South African President Jacob Zuma announced tonight that Nelson Mandela, the hero of South Africa’s anti-apartheid movement, has died at the age of 95. “He passed on peacefully in the company of his family,” Zuma said. “Our nation has lost its greatest son; our people have lost their father.” Zuma said that Mandela had died at 8:50 p.m. local time. Mandela had been in and out of hospitals for several months before his death. “Although we knew that this day will come, nothing will diminish us sense of a profound loss,” Zuma said. “This is the moment of our deepest sorrow.”
Mandela had suffered difficulties with his lungs over the past three years, having been hospitalized at least four times for the condition. In 2011, Mandela was briefly hospitalized with a respiratory infection before being admitted again for lung infection and gallstone removal in December 2012. After a successful procedure in early 2013, his lung infection recurred, and he was briefly hospitalized in Pretoria. Mandela’s lung infection worsened in June of this year, and he was re-hospitalized in Pretoria in a serious condition. Earlier this year, Mandela's ex-wife, Winnie Madikezela-Mandela, said that he was unable to speak. President Barack Obama, while visiting South Africa, was scheduled to meet the venerable leader but due to Mandela's failing health, Obama's visit was cancelled.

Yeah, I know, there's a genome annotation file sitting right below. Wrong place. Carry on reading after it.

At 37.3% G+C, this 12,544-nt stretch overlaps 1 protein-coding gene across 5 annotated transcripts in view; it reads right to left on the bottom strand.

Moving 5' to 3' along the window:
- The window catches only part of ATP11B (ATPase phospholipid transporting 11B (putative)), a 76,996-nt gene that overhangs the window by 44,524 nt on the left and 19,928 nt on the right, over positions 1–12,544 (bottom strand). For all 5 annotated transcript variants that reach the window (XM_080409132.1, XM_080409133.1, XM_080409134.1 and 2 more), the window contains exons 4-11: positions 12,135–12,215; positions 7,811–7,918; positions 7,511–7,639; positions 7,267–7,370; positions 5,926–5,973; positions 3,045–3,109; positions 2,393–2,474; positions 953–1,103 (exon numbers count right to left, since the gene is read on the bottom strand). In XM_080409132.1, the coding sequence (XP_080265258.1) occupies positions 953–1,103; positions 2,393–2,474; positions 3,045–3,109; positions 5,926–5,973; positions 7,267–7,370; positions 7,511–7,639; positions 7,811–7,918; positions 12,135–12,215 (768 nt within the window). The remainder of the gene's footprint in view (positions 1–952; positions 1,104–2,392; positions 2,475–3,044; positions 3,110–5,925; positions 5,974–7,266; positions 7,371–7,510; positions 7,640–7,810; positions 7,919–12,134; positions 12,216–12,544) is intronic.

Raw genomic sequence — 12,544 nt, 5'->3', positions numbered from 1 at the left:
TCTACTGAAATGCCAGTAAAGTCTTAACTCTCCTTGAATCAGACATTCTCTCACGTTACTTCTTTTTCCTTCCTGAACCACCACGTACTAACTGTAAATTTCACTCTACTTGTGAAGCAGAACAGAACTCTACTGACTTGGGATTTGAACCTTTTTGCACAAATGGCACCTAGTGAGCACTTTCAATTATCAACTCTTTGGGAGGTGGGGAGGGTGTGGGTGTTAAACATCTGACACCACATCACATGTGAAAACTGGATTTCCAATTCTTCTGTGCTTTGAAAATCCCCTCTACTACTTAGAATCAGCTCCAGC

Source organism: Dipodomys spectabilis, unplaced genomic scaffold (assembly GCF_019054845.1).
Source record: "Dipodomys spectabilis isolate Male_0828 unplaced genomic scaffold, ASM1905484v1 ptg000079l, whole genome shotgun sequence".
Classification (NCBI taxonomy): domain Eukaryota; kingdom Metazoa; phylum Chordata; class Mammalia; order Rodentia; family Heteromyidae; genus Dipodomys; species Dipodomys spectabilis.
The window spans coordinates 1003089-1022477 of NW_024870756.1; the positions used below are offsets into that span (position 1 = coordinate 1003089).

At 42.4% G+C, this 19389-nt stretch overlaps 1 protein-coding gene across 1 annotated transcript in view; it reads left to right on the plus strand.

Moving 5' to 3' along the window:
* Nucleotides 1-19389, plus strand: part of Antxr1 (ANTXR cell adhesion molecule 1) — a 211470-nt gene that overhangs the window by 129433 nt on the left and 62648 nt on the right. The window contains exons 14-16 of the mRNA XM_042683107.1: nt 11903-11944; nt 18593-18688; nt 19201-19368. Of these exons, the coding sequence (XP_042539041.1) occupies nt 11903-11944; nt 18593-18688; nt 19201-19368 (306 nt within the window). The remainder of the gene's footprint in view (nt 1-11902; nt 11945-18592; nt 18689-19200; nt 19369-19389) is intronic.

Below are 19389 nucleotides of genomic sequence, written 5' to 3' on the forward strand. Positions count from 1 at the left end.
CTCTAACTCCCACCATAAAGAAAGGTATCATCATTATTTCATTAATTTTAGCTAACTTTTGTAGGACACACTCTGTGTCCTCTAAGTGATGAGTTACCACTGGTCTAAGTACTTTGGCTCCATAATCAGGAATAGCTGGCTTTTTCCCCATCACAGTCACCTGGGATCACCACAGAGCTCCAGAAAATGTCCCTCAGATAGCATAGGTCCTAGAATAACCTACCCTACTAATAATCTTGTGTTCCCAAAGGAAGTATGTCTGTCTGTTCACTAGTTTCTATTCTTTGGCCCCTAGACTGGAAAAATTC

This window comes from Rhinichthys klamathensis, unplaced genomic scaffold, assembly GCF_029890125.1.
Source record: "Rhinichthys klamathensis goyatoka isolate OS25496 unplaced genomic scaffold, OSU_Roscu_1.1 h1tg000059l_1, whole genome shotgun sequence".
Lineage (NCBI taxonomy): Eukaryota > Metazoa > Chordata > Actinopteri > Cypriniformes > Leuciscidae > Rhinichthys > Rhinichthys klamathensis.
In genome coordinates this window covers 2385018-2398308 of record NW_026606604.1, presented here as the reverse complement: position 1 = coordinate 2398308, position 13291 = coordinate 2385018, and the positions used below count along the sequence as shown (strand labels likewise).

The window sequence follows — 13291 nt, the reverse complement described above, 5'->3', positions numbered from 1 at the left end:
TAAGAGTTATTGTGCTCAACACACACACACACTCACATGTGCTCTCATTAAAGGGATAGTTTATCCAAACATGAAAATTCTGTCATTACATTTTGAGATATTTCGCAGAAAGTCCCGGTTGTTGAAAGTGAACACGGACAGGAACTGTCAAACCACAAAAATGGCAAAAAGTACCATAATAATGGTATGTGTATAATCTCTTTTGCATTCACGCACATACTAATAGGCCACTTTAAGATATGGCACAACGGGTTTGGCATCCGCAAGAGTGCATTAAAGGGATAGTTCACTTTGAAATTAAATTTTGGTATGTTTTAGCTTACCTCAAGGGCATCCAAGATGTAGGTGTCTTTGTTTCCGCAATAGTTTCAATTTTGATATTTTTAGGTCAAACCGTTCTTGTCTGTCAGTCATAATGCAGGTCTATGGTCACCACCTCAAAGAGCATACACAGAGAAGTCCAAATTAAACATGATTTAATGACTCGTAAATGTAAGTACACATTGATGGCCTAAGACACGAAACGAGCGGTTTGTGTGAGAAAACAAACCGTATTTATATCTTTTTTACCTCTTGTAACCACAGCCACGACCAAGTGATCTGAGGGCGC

Zuma said Mandela would be given a state funeral and the country’s flags would be lowered to half-mast.
Mandela spent 27 years in jail because of his political activities as part of the African National Congress. Following a reform in SouthAfrica’s apartheid government, he became the country’s first black president in 1994, and was widely praised for his efforts to promote national reconciliation. He was also active in diplomacy after stepping down in 1999. He was born on July 18, 1918 in the village of Mvezo.
Mandela joined the then outlawed African National Congress in the 1940s and rose through its ranks. In 1962 he was sentenced to life in prison following a violent campaign against Pretoria’s apartheid government.
Spero News editor Martin Barillas is a former US diplomat, who also worked as a democracy advocate and election observer in Latin America. He is also a freelance translator.